Secondhand Clothes, Firsthand Experience: How Goodwill Is Transforming Adult Education in Philly and South Jersey

Our region faces a troubling education gap: While New Jersey boasts one of the nation’s highest percentages of PhDs (1.5%), about 10% of adults in the state have not received their high school diploma. In Philadelphia, more than 17% never completed high school.  

Into this divide steps Goodwill Industries of Southern New Jersey & Philadelphia, which, with the help of Comcast, has been working to provide job training, educational opportunities and internet resources to constituents in New Jersey and the Greater Philadelphia region. Through partnerships with local community colleges, Goodwill helps participants dual enroll in community college and their Helms Academy, which assists students in obtaining their high school diploma. 

Mark Boyd has been CEO of Goodwill Industries of Southern New Jersey & Philadelphia for 17 years, and previously served as labor commissioner for the State of New Jersey.

His time as labor commissioner, running federally funded job training programs for the state, instilled within him a strong desire to prioritize educational opportunities for adults. When he made the transition to Goodwill, he brought that drive with him. 

“The place that always attracted me since my days in the Department of Labor was the adult alternative high school program,” Boyd said. “And I felt that this would be a really great place for us to participate.”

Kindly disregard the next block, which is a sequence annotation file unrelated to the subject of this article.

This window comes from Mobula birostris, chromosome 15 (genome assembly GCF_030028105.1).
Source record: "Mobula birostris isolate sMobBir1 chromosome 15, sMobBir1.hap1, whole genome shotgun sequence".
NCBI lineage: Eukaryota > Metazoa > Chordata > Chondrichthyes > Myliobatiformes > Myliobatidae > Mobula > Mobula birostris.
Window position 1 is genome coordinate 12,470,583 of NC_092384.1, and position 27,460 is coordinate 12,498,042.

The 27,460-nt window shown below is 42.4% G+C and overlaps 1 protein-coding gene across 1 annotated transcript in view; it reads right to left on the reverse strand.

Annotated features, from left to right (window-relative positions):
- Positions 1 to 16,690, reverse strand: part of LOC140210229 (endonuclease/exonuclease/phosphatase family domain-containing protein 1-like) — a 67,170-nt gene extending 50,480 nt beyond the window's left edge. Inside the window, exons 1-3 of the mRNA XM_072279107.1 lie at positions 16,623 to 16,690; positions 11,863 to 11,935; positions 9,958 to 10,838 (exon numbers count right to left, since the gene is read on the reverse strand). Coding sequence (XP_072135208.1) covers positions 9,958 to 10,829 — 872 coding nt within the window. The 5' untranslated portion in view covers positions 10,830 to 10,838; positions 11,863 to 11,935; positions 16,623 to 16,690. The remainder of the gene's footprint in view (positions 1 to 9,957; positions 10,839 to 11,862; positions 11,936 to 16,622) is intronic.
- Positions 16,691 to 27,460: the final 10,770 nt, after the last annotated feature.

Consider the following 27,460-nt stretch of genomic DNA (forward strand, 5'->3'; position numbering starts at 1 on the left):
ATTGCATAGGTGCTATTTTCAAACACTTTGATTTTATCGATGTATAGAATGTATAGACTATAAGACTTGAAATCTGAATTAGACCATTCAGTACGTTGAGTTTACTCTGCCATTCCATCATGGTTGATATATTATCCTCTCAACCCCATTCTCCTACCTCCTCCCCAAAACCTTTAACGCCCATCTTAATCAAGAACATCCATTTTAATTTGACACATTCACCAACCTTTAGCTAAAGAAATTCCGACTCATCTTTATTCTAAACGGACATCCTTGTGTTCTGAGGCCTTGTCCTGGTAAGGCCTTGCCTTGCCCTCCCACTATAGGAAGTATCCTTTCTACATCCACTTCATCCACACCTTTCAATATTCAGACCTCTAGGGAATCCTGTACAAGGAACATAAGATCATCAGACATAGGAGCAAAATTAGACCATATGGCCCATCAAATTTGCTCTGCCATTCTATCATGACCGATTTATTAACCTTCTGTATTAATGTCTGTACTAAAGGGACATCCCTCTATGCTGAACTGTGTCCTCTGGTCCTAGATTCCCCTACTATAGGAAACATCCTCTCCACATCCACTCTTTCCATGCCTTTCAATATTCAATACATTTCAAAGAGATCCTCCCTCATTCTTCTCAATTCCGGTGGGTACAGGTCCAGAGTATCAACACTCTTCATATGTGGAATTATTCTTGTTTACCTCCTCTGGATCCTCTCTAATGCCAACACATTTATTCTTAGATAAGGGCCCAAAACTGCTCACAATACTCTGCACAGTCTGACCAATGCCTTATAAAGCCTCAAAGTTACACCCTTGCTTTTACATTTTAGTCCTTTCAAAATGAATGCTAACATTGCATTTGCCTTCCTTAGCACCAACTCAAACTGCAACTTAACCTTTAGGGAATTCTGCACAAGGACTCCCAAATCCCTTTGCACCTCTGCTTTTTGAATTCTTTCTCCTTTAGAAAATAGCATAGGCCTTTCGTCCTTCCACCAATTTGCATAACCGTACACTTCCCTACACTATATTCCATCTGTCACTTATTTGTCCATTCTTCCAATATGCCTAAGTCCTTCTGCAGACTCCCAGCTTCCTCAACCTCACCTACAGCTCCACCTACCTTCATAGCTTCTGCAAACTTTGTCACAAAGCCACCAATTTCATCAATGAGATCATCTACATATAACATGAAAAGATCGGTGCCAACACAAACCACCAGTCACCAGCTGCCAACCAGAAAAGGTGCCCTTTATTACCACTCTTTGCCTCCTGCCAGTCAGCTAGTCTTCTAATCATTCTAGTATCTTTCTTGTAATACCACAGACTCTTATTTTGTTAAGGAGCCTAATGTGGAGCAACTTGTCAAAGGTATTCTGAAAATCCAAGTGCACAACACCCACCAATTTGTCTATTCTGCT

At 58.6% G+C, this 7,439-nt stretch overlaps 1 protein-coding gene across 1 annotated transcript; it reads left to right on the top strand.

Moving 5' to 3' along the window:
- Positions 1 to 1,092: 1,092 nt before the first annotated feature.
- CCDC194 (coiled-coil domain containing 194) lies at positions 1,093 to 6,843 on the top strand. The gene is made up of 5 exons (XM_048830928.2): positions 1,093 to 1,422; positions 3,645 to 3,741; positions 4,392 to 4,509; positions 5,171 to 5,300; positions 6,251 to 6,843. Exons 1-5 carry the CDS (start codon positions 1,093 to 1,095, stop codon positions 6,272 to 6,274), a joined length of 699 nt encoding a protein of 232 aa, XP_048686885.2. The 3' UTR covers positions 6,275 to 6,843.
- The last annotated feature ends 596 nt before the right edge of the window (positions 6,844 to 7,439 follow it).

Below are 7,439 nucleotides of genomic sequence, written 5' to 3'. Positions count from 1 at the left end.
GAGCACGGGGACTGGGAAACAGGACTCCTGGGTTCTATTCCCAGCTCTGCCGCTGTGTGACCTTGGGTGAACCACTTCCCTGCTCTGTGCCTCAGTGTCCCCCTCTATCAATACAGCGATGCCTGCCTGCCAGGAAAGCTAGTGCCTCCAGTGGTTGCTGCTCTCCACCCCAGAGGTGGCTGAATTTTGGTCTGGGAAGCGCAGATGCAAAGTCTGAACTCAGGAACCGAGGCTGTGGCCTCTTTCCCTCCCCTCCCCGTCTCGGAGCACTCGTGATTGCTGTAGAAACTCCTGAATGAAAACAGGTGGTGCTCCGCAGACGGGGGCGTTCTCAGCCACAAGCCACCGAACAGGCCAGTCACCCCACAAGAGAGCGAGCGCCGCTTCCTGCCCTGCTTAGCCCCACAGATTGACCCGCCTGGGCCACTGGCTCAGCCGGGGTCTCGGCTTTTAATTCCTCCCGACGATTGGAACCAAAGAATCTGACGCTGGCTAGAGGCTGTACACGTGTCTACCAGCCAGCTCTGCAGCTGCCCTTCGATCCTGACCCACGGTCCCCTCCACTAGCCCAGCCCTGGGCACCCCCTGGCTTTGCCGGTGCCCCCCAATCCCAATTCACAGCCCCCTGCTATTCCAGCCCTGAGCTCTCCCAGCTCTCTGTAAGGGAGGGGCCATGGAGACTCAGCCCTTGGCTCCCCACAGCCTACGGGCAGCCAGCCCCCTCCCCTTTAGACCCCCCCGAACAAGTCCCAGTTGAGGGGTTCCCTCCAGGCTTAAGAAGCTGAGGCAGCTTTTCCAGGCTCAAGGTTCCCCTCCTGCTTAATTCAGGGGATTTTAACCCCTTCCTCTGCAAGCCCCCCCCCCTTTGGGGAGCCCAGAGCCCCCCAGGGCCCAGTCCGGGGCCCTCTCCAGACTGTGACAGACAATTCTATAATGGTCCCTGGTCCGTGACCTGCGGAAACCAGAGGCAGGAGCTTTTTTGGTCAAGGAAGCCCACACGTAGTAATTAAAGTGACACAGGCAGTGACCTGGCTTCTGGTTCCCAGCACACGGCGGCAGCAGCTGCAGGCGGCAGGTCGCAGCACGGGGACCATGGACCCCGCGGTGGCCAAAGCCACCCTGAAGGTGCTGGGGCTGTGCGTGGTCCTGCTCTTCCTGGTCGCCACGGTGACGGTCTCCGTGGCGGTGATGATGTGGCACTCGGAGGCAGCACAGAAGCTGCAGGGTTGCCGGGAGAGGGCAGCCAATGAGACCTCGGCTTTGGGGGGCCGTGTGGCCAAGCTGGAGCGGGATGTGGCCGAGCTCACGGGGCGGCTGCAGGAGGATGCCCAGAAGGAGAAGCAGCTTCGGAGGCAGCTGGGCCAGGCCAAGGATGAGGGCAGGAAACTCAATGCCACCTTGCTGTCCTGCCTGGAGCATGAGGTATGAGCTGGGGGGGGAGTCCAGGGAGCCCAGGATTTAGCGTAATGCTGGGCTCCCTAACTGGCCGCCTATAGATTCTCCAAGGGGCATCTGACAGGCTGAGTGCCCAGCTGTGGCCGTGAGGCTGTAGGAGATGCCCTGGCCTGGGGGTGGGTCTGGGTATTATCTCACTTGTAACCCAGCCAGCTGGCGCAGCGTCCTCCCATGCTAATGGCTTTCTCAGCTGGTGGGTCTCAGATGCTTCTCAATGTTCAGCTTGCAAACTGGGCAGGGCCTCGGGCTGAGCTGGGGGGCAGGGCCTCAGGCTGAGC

Since the Goodwill program’s founding in 2013, nearly 150 graduates, a mix of employees and members of the larger community, have obtained their high school diplomas, earned credit toward their college degrees, and completed valuable job training, all of which provide them the opportunity to upskill into higher paying jobs. In the process, they have gained crucial skills that help them compete in the job market.

“The tools of today are a computer and reliable internet service,” said Boyd. “We’re all familiar with the digital divide and the challenges that some communities are having with internet access and adoption, and Comcast is working to provide resources to those who need them. That is why we really value this partnership so much.”  

Comcast’s support of Goodwill and the Helms Academy has included free computers, free and low-cost internet service for community members and most recently, a Lift Zone, which has already had a profound effect on the area. Lift Zones are WiFi-enabled community spaces that provide internet service to those who are unable to participate in distance learning at home. When combined with the federal Affordable Connectivity Program, which gives low-income Americans a $30-a-month credit toward their internet bills, this work has helped make the internet more affordable and accessible than ever. These initiatives are part of Project UP, Comcast’s comprehensive initiative to advance digital equity and help build a future of unlimited possibilities. 

“Comcast is thrilled to work with Goodwill to support its educational programs,” said Bob Smith, Comcast’s regional vice president of community impact. “Goodwill’s focus on adult education has benefited not just program participants, but their families and communities as well. Every day we rely on partners who are working hand-in-hand with community members to increase internet adoption, and their incredible efforts lead to impact beyond measure.” 

Click here to learn more about Goodwill’s educational programs and job training services.

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